Similar to most other consumer debts, medical debt may be reported for seven years unless state law provides a different time limit. The seven-year reporting period is calculated based on the delinquency date. The date of delinquency is the month and year of the commencement of the delinquency on the account that immediately preceded collection activity or the account being charged to profit and loss.
Under HIPAA, medical providers are allowed to share information with their agents for any purpose that the Department of Health and Human Services (HHS) has deemed permissible without authorization under the Health Insurance Portability and Accountability Act of 1996 (HIPAA).
HHS has stated that HIPAA regulations permit the disclosure of medical information for the purpose of obtaining payment on medical goods and services, including reporting medical information to a CRA. Thus, health care providers and their collection agencies are able to report medical debts to CRAs without violating HIPAA regulations.
The Privacy Rule permits a collection agency, as a business associate of a covered health care provider, to use and disclose protected health information as necessary to obtain reimbursement for health care services, which could include disclosures of certain protected health information to a credit reporting agency, or as part of collection litigation.
The HHS Office for Civil Rights also provided the following question and answer on the HHS website:
Question: Does the HIPAA Privacy Rule prevent reporting to consumer credit reporting agencies?
Answer: No. The Privacy Rule’s definition of “payment” includes disclosures to consumer reporting agencies. These disclosures, however, are limited to the following protected health information about the individual: name and address; date of birth; social security number; payment history; and account number. In addition, disclosure of the name and address of the health care provider or health plan making the report is allowed. The covered entity may perform this payment activity directly, or may carry out this function through a third party, such as a collection agency, under a business associate arrangement. The Privacy Rule permits uses and disclosures by the covered entity or its business associate as may be required by the Fair Credit Reporting Act (FCRA) or other law. Therefore, the Department does not believe there is a conflict between the Privacy Rule and legal duties imposed on data furnishers by FCRA.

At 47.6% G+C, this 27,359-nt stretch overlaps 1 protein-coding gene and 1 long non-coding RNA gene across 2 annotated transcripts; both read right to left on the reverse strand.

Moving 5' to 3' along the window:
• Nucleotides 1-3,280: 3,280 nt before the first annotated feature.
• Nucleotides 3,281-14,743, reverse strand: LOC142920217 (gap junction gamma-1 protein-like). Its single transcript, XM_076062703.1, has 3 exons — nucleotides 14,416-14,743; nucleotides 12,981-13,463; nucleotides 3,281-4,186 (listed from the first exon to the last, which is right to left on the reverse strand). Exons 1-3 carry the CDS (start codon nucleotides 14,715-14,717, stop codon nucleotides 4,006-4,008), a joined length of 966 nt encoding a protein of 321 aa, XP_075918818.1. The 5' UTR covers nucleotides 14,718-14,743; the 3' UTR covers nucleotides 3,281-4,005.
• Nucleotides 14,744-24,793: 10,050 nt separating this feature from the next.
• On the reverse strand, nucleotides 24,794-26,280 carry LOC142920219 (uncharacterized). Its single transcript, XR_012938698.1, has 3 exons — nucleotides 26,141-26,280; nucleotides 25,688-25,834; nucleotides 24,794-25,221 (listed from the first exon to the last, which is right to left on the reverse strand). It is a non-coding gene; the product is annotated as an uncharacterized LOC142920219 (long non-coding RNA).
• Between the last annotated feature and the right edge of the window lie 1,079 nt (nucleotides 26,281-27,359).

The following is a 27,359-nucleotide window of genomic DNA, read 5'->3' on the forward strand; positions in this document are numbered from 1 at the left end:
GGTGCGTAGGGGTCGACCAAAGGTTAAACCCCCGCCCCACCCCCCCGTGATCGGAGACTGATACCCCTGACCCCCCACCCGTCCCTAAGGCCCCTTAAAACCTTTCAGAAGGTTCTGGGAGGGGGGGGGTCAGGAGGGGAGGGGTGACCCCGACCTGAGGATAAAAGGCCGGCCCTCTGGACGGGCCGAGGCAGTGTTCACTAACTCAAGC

Consumer Reporting Agency Rules
In addition to following federal laws like the Fair Credit Reporting Act (FCRA) and the Health Insurance Portability and Accountability Act (HIPAA), medical debt collectors also have to meet standards set by individual Consumer Reporting Agencies (CRAs). After reaching a settlement with some state attorney generals, the three major CRAs—Experian, Equifax, and TransUnion—introduced the National Consumer Assistance Plan (NCAP).
The NCAP has several new rules that affect how medical debt is reported. For example, medical debts can't be reported until they are at least a year old, counting from the first missed payment with the original creditor. Also, once a medical debt is fully paid, it will be removed from the person's credit report. Additionally, the CRAs will no longer show medical debts on credit reports if the owed amount is $500 or less.
In the intricate world of medical debt collection, partnering with the right agency is paramount. With Fair Capital, you're choosing the nation's leading medical debt collection agency, ensuring compliance and optimal results.
Ready for unparalleled service? Contact Fair Capital today and get your free quote. Your peace of mind awaits. Please give us a call: 855-505-5669